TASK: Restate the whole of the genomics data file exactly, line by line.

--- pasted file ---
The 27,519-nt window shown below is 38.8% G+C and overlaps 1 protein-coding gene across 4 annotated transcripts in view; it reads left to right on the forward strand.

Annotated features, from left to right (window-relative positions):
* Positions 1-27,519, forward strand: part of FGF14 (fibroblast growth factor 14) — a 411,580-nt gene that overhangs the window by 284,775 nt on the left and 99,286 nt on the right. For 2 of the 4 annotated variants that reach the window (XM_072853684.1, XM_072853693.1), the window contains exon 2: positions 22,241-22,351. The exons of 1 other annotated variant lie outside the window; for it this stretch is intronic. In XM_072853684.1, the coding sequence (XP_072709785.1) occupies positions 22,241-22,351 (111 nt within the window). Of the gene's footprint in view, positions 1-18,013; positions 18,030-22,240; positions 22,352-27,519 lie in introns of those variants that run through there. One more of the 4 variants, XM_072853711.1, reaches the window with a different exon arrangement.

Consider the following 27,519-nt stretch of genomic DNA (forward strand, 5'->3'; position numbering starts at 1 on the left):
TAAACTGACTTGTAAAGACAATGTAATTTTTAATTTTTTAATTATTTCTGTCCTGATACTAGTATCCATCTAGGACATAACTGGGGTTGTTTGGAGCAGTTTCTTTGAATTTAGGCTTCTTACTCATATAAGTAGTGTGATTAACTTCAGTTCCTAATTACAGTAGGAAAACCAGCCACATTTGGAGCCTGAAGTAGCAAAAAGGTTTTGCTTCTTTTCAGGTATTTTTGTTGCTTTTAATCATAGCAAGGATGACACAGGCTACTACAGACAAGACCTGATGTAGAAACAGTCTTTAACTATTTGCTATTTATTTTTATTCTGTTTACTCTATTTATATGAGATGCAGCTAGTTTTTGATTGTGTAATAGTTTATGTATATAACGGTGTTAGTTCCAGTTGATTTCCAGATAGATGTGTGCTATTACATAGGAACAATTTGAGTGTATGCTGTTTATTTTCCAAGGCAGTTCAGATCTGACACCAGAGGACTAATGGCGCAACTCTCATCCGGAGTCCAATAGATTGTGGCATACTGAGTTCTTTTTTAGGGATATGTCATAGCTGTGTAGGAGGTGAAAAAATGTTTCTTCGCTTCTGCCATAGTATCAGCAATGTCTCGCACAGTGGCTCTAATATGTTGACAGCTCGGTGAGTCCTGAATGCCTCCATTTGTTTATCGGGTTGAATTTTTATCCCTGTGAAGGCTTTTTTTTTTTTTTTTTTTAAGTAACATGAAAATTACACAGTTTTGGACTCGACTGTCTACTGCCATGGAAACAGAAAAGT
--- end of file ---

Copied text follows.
The 27,519-nt window shown below is 38.8% G+C and overlaps 1 protein-coding gene across 4 annotated transcripts in view; it reads left to right on the forward strand.

Annotated features, from left to right (window-relative positions):
* Positions 1-27,519, forward strand: part of FGF14 (fibroblast growth factor 14) — a 411,580-nt gene that overhangs the window by 284,775 nt on the left and 99,286 nt on the right. For 2 of the 4 annotated variants that reach the window (XM_072853684.1, XM_072853693.1), the window contains exon 2: positions 22,241-22,351. The exons of 1 other annotated variant lie outside the window; for it this stretch is intronic. In XM_072853684.1, the coding sequence (XP_072709785.1) occupies positions 22,241-22,351 (111 nt within the window). Of the gene's footprint in view, positions 1-18,013; positions 18,030-22,240; positions 22,352-27,519 lie in introns of those variants that run through there. One more of the 4 variants, XM_072853711.1, reaches the window with a different exon arrangement.

Consider the following 27,519-nt stretch of genomic DNA (forward strand, 5'->3'; position numbering starts at 1 on the left):
TAAACTGACTTGTAAAGACAATGTAATTTTTAATTTTTTAATTATTTCTGTCCTGATACTAGTATCCATCTAGGACATAACTGGGGTTGTTTGGAGCAGTTTCTTTGAATTTAGGCTTCTTACTCATATAAGTAGTGTGATTAACTTCAGTTCCTAATTACAGTAGGAAAACCAGCCACATTTGGAGCCTGAAGTAGCAAAAAGGTTTTGCTTCTTTTCAGGTATTTTTGTTGCTTTTAATCATAGCAAGGATGACACAGGCTACTACAGACAAGACCTGATGTAGAAACAGTCTTTAACTATTTGCTATTTATTTTTATTCTGTTTACTCTATTTATATGAGATGCAGCTAGTTTTTGATTGTGTAATAGTTTATGTATATAACGGTGTTAGTTCCAGTTGATTTCCAGATAGATGTGTGCTATTACATAGGAACAATTTGAGTGTATGCTGTTTATTTTCCAAGGCAGTTCAGATCTGACACCAGAGGACTAATGGCGCAACTCTCATCCGGAGTCCAATAGATTGTGGCATACTGAGTTCTTTTTTAGGGATATGTCATAGCTGTGTAGGAGGTGAAAAAATGTTTCTTCGCTTCTGCCATAGTATCAGCAATGTCTCGCACAGTGGCTCTAATATGTTGACAGCTCGGTGAGTCCTGAATGCCTCCATTTGTTTATCGGGTTGAATTTTTATCCCTGTGAAGGCTTTTTTTTTTTTTTTTTTTAAGTAACATGAAAATTACACAGTTTTGGACTCGACTGTCTACTGCCATGGAAACAGAAAAGT